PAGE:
Santa Paula Airport covers an area of 51 acres (21 ha) at an elevation of 243 feet (74 m) above mean sea level. It has one runway designated 4/22 with an asphalt surface measuring 2,713×60 feet (827×18 m); it also one helipad designated H1 which is 60×60 feet (18×18 m).[1]

The airport is a non-towered facility handling approximately 97,000 arrivals and/or departures a year, and is home to over 309 individual aircraft.  

For the 12-month period ending December 8, 2011, the airport had 97,000 general aviation aircraft operations, an average of 265 per day. At that time there were 309 aircraft based at this airport: 96% single-engine, 2% multi-engine, 1% helicopter, 1% glider, and 1% ultralight.[1]

The airport is used for training flights by pilots around Southern and Central California, due to the unique operating environment, short field and challenging terrain. Much of the original 1930s-era facilities still exist and are used today, giving the airport a very authentic representation of the interwar years. As a result of the airport's history and theme, many vintage aircraft owners have long sought hangar space at the airport's limited facilities for use and display.

TenantsEdit

CP Aviation offers flight school, aircraft rental, and aircraft maintenance activities. Fuel is also sold at the airport.

The Aviation Museum of Santa Paula is headquartered at the airport.

The former Logsdon's Restaurant closed in early 2013. In its place, Flight 126 Cafe opened in July 2014 serving breakfast and lunch from 6am to 2 pm 7 days a week.

EventsEdit

Every first Sunday of the month, the airport comes alive with visitors. People put their airplanes on display with info cards on the propeller. CP Aviation sells Santa Paula souvenirs. Also, car clubs come in and there are always nice cars to look at. The Petersen Auto Museum has displayed its Ferrari collection there.

Accidents and incidentsEdit

Between 1984 and 1995 there were 24 crashes, and 11 related fatalities at Santa Paula.[6]

On February 13, 1991 there was a collision between a Bell Jet Ranger helicopter and a Pitts Aerobatic aircraft above the airport. The two people on the plane died. Three on the helicopter were injured, including actor Kirk Douglas and voice actor Noel Blanc.[7][8]

On April 3, 1991 two men died when the engine failed in their home-built plane. The plane fell and caught fire after hitting a golf cart.[8]

On Aug. 27, 1992 a man died when his Cessna collided in midair with another Cessna, then went through two houses near the runway.[8]

On December 31, 1993 a man drowned when his two-seat Grumman lost power and went into the Santa Clara River.[8]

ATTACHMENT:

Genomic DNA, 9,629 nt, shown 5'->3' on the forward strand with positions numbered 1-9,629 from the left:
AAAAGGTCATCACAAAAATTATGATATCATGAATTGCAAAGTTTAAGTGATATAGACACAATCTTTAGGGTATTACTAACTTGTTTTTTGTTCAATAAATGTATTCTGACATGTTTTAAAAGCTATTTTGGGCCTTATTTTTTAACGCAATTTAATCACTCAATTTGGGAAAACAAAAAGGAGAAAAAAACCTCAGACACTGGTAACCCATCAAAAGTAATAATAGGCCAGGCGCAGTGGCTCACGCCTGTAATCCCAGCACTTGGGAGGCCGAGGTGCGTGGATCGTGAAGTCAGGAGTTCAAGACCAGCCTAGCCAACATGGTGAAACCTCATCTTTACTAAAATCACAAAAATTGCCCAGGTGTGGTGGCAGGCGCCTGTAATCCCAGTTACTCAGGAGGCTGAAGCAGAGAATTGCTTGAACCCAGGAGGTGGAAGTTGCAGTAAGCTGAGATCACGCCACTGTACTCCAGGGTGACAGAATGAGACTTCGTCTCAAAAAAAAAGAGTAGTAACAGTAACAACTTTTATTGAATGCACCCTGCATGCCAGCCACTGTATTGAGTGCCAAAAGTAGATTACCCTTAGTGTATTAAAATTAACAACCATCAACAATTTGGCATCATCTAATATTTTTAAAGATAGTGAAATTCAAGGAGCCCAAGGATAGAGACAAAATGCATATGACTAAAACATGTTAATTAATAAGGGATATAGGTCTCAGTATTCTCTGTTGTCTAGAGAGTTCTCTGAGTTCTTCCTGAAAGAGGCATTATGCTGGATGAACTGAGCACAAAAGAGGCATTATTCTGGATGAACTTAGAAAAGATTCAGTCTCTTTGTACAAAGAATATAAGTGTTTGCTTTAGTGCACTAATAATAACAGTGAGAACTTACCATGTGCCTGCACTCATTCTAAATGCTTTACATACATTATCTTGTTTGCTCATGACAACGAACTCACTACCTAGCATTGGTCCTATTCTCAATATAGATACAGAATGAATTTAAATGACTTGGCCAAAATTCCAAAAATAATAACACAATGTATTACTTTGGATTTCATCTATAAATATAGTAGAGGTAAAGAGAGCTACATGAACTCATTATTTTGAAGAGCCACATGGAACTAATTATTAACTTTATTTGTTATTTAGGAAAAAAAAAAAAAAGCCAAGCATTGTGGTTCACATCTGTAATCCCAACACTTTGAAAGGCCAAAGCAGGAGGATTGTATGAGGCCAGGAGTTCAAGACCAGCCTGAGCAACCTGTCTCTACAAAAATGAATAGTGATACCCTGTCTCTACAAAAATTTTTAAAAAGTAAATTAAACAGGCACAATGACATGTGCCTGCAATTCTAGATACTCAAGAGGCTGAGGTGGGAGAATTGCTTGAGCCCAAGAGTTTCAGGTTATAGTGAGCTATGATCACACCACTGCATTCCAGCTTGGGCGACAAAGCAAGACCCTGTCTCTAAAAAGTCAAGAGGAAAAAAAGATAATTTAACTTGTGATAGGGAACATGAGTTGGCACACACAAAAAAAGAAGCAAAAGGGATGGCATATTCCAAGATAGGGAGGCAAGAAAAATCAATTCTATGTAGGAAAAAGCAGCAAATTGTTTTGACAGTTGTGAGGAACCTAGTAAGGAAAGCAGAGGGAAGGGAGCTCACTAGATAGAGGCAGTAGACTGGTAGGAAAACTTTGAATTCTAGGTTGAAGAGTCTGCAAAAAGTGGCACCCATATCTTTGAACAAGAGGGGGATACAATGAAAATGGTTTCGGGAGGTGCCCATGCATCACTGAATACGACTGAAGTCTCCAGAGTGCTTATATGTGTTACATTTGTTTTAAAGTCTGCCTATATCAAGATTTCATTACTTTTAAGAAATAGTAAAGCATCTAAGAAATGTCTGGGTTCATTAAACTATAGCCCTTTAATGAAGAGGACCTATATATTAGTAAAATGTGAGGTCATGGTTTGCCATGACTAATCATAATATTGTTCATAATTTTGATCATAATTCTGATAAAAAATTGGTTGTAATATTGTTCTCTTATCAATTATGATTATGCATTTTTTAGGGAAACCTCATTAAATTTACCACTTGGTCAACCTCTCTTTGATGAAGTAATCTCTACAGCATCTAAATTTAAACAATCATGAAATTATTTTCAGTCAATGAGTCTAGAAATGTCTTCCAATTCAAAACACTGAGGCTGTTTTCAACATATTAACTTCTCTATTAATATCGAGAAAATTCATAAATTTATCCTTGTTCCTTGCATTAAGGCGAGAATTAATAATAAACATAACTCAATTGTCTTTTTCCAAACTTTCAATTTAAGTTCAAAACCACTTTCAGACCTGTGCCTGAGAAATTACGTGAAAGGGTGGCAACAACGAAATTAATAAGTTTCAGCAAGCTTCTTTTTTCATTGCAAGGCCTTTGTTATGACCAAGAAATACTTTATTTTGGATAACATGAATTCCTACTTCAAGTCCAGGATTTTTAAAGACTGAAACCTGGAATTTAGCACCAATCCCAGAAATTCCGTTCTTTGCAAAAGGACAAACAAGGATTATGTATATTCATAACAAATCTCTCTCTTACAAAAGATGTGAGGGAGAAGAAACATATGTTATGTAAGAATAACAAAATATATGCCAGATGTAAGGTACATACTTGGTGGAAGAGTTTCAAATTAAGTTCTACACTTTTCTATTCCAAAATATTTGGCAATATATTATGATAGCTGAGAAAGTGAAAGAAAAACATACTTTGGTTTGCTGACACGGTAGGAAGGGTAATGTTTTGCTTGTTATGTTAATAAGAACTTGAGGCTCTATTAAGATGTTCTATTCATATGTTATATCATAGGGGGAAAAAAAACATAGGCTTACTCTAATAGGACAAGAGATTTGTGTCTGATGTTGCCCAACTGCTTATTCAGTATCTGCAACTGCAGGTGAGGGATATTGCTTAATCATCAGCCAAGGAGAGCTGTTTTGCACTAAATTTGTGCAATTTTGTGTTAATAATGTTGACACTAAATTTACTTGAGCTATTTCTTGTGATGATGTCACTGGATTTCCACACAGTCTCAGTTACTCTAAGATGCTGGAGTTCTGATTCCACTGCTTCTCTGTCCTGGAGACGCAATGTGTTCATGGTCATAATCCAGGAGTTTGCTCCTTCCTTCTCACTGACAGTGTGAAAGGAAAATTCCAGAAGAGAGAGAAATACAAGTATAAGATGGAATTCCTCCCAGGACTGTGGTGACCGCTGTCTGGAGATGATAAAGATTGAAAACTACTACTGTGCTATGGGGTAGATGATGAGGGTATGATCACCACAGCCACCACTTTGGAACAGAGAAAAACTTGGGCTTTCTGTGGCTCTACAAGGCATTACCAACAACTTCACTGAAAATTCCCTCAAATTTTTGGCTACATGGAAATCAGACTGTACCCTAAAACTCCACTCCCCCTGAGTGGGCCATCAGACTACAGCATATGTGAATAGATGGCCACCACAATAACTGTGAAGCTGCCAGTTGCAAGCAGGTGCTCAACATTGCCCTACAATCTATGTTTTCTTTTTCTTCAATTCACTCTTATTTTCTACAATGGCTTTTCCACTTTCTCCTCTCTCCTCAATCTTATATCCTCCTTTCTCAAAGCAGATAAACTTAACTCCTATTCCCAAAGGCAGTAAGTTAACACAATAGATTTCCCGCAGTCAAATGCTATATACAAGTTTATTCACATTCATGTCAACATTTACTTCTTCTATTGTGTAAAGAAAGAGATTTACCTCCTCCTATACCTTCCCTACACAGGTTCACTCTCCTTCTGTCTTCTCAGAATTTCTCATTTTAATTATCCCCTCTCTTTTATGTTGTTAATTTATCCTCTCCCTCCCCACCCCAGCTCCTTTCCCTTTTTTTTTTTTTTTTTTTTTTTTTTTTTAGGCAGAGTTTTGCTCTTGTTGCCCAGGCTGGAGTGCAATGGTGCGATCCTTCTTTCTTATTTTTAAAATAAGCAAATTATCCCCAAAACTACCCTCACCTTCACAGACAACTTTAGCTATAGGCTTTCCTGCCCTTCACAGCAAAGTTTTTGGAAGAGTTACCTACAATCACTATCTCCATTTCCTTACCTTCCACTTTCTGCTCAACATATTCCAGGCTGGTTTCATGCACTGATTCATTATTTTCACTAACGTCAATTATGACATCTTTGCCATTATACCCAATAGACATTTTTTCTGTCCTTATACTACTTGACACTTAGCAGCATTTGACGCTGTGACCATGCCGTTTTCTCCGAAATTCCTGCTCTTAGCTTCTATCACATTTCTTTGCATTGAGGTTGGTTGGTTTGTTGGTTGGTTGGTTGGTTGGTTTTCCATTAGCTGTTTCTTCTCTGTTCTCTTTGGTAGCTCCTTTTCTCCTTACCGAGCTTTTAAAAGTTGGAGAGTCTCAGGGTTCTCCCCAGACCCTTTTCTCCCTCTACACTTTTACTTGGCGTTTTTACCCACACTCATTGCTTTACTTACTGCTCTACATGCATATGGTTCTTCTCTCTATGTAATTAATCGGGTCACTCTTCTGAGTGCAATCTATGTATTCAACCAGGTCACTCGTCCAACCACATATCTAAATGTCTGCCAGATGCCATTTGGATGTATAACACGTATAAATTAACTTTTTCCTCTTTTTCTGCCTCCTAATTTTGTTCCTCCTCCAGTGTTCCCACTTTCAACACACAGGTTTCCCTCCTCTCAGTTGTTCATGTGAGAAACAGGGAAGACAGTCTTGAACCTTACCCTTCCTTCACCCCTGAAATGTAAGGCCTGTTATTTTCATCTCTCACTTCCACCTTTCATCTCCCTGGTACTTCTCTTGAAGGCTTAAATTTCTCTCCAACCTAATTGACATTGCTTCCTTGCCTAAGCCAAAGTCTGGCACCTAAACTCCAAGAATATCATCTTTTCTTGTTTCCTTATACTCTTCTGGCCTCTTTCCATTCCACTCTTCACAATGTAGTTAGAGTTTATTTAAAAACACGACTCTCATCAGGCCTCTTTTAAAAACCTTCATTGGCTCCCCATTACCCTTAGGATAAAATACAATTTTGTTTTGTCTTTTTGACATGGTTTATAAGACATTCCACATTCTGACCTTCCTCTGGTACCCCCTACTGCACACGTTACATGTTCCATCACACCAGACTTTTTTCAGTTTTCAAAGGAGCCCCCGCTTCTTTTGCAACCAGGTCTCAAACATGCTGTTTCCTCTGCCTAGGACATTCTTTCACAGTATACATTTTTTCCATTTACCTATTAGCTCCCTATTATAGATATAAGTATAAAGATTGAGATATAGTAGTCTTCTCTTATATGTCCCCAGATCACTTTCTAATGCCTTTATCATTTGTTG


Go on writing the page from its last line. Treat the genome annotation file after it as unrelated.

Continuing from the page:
On June 21, 1994 a man died when his homemade ultra-light plane stalled and crashed into the Santa Clara.[8]

On July 3, 1994 a man and his daughter died when their Cessna 195 had engine trouble and crashed.[8]

On August 12, 1995 a stunt pilot, former U. S. Navy fighter and test pilot, was killed during the 65th Annual Santa Paula Air Show. His Berkut stunt plane crashed while performing a maneuver.[6][8]

ReferencesEdit

  1. ^ a b c d FAA Airport Master Record for SZP (Form 5010 PDF). Federal Aviation Administration. Effective May 31, 2012.
  2. ^ "History of the Airport's Construction". Santa Paula Airport. Archived from the original on September 27, 2007.
  3. ^ "Santa Clara River Feb 2005 Flood Disaster Story". Santa Paula Airport. Archived from the original on September 27, 2007.
  4. ^ a b c Harris, Mike (December 8, 2017). "Santa Paula Airport transformed into Cal Fire's 'helibase' to battle Thomas Fire". Ventura County Star. Retrieved December 11, 2017.
  5. ^ Giana Magnoli (December 13, 2017). "Earlier wildfires may hold key to stopping giant Thomas Fire". The Tribune. Retrieved December 14, 2017.
  6. ^ a b Bustillo, Miguel; Wahlgren, Eric (August 13, 1995). "Pilot Killed in Crash at Santa Paula Air Show : Aviation: Stunt flier and former Navy pilot dies when jet smashes into riverbed during aerobatic routine". Los Angeles Times. Retrieved August 16, 2015.
  7. ^ Gorman, Gary; O'Donnell, Santiago (February 14, 1991). "2 Die as Plane, Copter Crash; Kirk Douglas, 2 Others Hurt". Los Angeles Times. Retrieved August 16, 2015.
  8. ^ a b c d e f g Weiss, Kenneth R.; Wahlgren, Eric (August 13, 1995). "Airfield Not to Blame in Crash, Officials Say". Los Angeles Times. Retrieved August 16, 2015.

External linksEdit